Conference Coverage

Children are vulnerable to diseases emerging because of climate change



– “Expect the unexpected” when considering the health impacts of climate change on children, Susan Pacheo, MD, advised in her presentation at the annual meeting of the American Academy of Pediatrics.

Dr. Susan Pacheo Jeff Craven/MDedge News

Dr. Susan Pacheo

“We don’t know what we’re going to see, and we need to be ready,” said Dr. Pacheo of the University of Texas, Houston.

Climate change is categorized by an increase in droughts, fires, storms, floods, mudslides, and extreme temperatures. According to the Centers for Disease Control and Prevention, the impacts of climate change on human health are multiple, but can include an increased rate of infectious disease, respiratory conditions, injury, cardiovascular-related health issues, malnutrition, and mental health problems.

These problems can especially target children, Dr. Pacheo noted. “Kids are vulnerable. You’ve heard this, you’ve experienced this, you see this every day in your pediatric population.”

Children are more vulnerable because of the increased exposure they have to the environment. They spend more time outdoors, they are closer to the ground, and they are likely to put objects in their mouth. Children also tend to swallow more water when swimming, compared with adults. A 2014 study by de Man et al. found that children exposed to storm sewers and combined sewers swallowed 1.7 mL of water per exposure event and that the risk of infection from pathogens such as noroviruses, enteroviruses, Campylobacter jejuni, Cryptosporidium, and Giardia was 23%-33% per event, compared with 0.016 mL of water per exposure in adults and a mean infection risk of 0.58%-3.90% per event (Water Research. 2014 Jan 1. doi: 10.1016/j.watres.2013.09.022).

In addition, socioeconomic status and built environment as well as a child’s immature lung development and higher respiratory rate can lead to children being impacted by factors such as air pollution. Poverty, access to medical care, and the structure and dynamics of family also can affect children.

“We need to do something because this is a problem of social justice and we, as pediatricians, are advocates of the vulnerable,” Dr. Pacheo said.

boy playing with toys in the yard and dirt Cade Martin, Dawn Arlotta, USCDC

Expect to see an increase in the number of vector-borne, airborne, and pollution-related disease, as well as water- and food-borne diseases, as a result of climate change, in addition to other issues such as hand, foot, and mouth disease and antibiotic resistance, she noted. As historically colder parts of the world continue to have milder winters, disease-carrying insects such as ticks and mosquitoes will expand their habitats and transmission of diseases such as Zika virus, malaria, dengue fever, and chikungunya will increase.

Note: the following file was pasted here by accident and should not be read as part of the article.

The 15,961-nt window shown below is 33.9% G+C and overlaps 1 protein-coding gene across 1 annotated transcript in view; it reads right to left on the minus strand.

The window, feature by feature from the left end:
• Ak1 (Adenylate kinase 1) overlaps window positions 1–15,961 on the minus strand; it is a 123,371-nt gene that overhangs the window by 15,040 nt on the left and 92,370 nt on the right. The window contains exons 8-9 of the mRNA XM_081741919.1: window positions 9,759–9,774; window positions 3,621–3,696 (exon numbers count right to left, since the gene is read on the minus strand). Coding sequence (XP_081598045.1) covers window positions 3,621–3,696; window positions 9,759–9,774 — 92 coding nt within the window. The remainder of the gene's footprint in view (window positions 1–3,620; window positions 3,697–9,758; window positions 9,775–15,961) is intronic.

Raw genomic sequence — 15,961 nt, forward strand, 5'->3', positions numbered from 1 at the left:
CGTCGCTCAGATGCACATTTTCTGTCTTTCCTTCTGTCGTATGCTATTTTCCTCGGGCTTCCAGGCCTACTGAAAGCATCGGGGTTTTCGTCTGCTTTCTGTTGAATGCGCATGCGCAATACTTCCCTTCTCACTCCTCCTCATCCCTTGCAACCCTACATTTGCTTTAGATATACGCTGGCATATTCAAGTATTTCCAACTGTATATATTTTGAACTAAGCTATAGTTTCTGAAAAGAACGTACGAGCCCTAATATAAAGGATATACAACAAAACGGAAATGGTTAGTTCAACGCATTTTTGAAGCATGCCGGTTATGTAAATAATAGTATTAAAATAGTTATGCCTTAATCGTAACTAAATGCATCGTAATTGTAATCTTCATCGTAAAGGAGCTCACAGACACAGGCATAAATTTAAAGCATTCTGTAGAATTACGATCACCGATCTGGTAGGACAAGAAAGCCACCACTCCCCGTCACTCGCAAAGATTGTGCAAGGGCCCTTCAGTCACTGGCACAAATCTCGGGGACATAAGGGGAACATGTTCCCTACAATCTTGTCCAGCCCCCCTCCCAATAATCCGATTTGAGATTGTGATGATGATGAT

Leptospirosis and Naegleria fowleri, the latter which can cause primary amebic meningoencephalitis, are also becoming more common. Food-borne illnesses like vibriosis are being seen in more northern areas of the world like Alaska, and ciguatera fish poisoning is expected to be more prevalent in the southeastern United States and Gulf of Mexico, Dr. Pacheo said.

Air pollution carries a risk of respiratory diseases, pneumonia, and bronchiolitis, with a 2017 systematic review by Nhung et al. finding increased exposure to ambient air pollution markers such as sulfur dioxide, ozone, nitrogen dioxide, and carbon monoxide was associated with pneumonia in children (Environ Pollut. 2017 Jul 25. doi: 10.1016/j.envpol.2017.07.063). Coccidioidomycosis, or valley fever, is caused by inhaling a fungus in the soil and is associated with dust storms primarily in the southwestern United States. Warmer temperatures also have caused toxic algae blooms that have killed marine life and caused respiratory distress; children should not go near or play in water when algae blooms are growing, she noted.

Recent studies have linked an increase in temperature with incidence of Escherichia coli, with a 2016 study by Philipsborn et al. showing a 1° Celsius increase in mean monthly temperature was associated with an 8% increase in incidence of diarrheagenic E. coli (J Infect Dis. 2016 Feb 29. doi: 10.1093/infdis/jiw081). The incidence of hand, foot, and mouth disease also is linked to temperature and humidity, with a 2018 study by Cheng et al. showing a 1° Celsius increase in temperature and humidity was significantly associated with hand, foot, and mouth disease (Sci Total Environ. 2018 Jan 12. doi: 10.1016/j.scitotenv.2018.01.006). Rates of influenza are controlled by the changing environment as well, and increasing the number of vaccinations will help lower the number of influenza cases.

“We need to be advocates, we need to educate ourselves like we’re doing now so that we can educate our patients and to create a plan for preparedness,” Dr. Pacheo said.

She reported no relevant conflicts of interest.

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